The impression you make in your first meeting is a crucial factor in the client’s decision to have any further relationship with you, so making a good impression in this meeting is critical to winning future business. That’s why it is important to understand the way in which people make simple mistakes in first meetings, which result in no further meetings.

Too many questions focused on the client’s situation and problems

Asking questions to gather information that clarify the client’s current situation and issues is obviously important at a first meeting.  However, if the discussion focuses too much on these areas, it may not be very insightful for the client.  They may feel that they are just providing you with facts which they already know, and they may see this as a waste of their time. This is because, despite the fact that you may have learned a lot, you failed to bring them any value or fresh insight.  As one executive remarked “There is limited value to me in educating a salesperson about things that I already know.”

Too much focus on ‘painful’ issues

Many people like to target the discussion on areas where the client’s business may be struggling, without realising that this can be painful and demotivating.  This has even been called “pushing the bruise” – when the bruise (issue) is pushed, the client replies, and may in time come to appreciate that there needs to be some sort of a solution to it.  They may even consider that you are that solution.  However, this may not necessarily build a long-term relationship between the two of you.  What happens when you call next time? Do they remember the pain, the cure or something else?  Will they want to engage in another conversation that makes them feel more pain?

Too narrow and focused on a single solution

Often salespeople and advisors focus questions around their area of knowledge, or their own services and products. This has many drawbacks.  Opportunities to help more broadly are often missed; they are seen to offer only a few limited options; and all too often, the client feels manoeuvred down a narrow path to an unwanted end – often for the benefit of the advisor, not themselves.

Too linear and prescriptive.  Not flexible enough

Business people don’t appreciate meeting with pushy, self-orientated advisors and salespeople. This is particularly true when faced with less experienced salespeople who ask questions using a pre-programmed ‘linear’ approach.  Something along the lines of…determine the situation…identify problems….understand their likely implications…and then push to a close with an agreed solution or sale.  This may have worked in the past. It no longer works in today’s dynamic, complex commercial environment.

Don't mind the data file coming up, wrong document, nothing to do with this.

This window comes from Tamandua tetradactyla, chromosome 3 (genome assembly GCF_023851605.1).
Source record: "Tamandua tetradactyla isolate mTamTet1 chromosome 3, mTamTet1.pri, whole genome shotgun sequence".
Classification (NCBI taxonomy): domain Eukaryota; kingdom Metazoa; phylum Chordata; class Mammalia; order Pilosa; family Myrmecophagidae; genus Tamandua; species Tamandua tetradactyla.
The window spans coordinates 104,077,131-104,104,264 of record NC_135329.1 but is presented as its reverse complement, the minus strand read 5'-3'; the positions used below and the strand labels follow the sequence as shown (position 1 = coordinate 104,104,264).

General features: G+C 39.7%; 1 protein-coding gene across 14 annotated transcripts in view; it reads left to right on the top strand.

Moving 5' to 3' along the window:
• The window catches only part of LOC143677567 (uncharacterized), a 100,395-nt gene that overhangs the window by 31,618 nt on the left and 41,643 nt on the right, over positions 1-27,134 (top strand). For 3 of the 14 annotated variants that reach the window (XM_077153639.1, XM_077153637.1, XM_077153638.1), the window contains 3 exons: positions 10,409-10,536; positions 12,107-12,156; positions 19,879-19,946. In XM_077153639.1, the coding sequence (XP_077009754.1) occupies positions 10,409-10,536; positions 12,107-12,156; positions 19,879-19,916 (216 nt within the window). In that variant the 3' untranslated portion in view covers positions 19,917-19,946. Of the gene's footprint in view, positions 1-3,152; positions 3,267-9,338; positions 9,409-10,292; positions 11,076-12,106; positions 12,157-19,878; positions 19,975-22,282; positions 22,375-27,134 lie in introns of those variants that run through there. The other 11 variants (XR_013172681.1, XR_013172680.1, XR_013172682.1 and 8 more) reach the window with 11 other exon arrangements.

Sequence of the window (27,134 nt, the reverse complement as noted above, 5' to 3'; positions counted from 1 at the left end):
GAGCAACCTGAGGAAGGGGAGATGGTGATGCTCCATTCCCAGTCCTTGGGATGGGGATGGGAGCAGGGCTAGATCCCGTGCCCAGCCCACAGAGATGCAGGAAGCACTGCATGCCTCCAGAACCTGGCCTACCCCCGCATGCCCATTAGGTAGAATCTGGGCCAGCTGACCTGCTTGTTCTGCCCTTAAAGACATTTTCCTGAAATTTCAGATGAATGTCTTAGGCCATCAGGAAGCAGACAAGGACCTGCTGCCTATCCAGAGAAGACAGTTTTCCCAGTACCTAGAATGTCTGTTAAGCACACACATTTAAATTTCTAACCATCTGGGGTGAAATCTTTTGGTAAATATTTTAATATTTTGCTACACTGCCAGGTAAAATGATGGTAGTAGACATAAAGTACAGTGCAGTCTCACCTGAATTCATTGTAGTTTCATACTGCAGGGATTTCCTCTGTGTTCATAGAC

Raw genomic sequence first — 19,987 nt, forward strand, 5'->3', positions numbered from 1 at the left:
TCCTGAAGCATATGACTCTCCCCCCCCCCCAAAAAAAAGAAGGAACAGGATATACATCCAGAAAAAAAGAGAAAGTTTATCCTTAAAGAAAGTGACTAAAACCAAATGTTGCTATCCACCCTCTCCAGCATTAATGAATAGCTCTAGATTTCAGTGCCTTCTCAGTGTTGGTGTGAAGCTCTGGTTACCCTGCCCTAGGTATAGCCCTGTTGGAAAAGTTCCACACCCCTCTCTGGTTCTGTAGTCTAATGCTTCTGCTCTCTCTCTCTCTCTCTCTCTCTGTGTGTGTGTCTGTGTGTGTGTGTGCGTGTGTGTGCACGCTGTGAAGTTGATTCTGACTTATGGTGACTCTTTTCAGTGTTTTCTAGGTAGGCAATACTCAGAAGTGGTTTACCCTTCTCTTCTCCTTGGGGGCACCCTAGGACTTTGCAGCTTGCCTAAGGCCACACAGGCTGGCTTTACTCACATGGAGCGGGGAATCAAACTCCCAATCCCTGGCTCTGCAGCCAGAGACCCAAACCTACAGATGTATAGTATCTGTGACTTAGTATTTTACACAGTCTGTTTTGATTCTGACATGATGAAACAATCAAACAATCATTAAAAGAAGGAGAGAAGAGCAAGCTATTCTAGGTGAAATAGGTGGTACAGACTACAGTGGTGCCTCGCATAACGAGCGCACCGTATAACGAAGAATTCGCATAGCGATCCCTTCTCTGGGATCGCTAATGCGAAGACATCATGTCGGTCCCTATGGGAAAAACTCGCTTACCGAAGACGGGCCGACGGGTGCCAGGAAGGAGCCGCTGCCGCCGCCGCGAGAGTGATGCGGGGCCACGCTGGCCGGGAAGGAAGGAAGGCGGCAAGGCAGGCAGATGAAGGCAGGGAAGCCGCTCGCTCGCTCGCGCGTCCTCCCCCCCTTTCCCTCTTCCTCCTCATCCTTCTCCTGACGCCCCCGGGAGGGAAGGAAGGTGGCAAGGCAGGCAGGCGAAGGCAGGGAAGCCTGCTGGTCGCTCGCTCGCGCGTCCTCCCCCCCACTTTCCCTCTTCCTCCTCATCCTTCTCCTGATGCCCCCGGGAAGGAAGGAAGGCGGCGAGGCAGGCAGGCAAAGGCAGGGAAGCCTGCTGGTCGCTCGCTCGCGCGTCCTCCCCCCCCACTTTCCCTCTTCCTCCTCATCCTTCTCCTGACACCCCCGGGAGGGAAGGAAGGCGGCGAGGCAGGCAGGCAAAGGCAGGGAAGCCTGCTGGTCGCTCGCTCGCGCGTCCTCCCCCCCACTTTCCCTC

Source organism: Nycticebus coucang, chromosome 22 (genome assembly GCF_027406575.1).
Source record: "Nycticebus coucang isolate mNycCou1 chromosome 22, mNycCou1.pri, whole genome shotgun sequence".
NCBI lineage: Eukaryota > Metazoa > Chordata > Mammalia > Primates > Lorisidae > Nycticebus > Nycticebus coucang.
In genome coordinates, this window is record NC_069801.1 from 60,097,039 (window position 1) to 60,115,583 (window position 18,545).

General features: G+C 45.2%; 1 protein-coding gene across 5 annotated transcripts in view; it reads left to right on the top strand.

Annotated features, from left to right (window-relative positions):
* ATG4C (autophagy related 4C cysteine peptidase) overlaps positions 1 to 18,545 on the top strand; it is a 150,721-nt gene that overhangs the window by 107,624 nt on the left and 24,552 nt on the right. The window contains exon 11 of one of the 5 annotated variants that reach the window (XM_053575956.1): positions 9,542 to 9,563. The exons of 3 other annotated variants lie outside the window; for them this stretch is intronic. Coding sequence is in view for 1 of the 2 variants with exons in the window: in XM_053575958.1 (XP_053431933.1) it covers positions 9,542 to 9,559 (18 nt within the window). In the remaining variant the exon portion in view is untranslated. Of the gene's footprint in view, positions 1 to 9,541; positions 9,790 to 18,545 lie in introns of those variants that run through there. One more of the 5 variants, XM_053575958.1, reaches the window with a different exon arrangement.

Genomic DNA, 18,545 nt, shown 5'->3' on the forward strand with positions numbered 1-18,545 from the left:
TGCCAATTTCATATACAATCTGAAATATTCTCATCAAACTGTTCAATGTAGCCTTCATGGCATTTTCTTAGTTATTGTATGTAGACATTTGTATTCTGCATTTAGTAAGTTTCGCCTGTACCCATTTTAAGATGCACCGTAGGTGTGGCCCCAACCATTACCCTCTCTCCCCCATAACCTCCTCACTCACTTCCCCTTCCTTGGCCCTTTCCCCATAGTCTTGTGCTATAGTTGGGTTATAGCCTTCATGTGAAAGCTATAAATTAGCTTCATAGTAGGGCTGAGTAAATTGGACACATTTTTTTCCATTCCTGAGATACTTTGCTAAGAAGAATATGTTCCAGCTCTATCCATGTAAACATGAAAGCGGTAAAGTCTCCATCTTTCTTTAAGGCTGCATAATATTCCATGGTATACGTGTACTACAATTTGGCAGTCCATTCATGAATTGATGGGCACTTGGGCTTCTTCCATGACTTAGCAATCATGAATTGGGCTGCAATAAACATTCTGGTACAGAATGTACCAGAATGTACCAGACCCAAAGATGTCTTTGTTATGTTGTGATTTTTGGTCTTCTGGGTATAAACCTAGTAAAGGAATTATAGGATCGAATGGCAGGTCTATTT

As long ago as 2006, Neil Rackham, acknowledged originator of consultative selling and author of the book SPIN Selling wrote:

“For some years I’ve felt that classic selling skills models, including many that I have created, rely too heavily on selling solutions to problems. 

Today, the most dynamic growth opportunities come from divergent offerings.  Salespeople following problem-based models often fail to uncover opportunities until very late in the call – if at all. 

What is needed is an approach that encourages discussion of opportunities much earlier in the sales process.”

The world is not linear; our thoughts bounce around; questions need to bounce too – especially if they are to diverge instead of converge.

So what kind of questioning approach is more suitable for today’s complex market?

Advisors and salespeople should aim to engage clients in discussions that, from the start, add insight and value – for the client.  Conversations should address not only the current situation and issues, but increasingly focus on future opportunities.  Through discussing broader topics, advisors uncover value previously hidden from the client, who then sees a real benefit in continuing the dialogue. This ultimately builds trust between the client and advisor and a stronger long-term relationship.

This approach is covered extensively in Smarter Selling (2007) by David Lambert and Keith Dugdale, which introduced a new questioning framework called SHAPE.  As the name implies, SHAPE is not about narrowing a conversation towards a specific solution; it is about helping clients shape their future.  Where do they want to get to, and how will they get there?

The aim of the advisor is to ask the client questions which help them think through their situation and identify opportunities and hidden value, while assisting them in achieving their longer term goals.  The client enjoys the experience and looks to the advisor for further guidance; trust and loyalty grows; the cost and time to win work reduces; revenue and profits increase; and job satisfaction rockets!  Not surprisingly, SHAPE has been adopted by many leading companies around the world.

To find out more about SHAPE or Smarter Selling techniques designed to build trust and longer term business relationships with your clients, subscribe now to receive the latest insights and updates.

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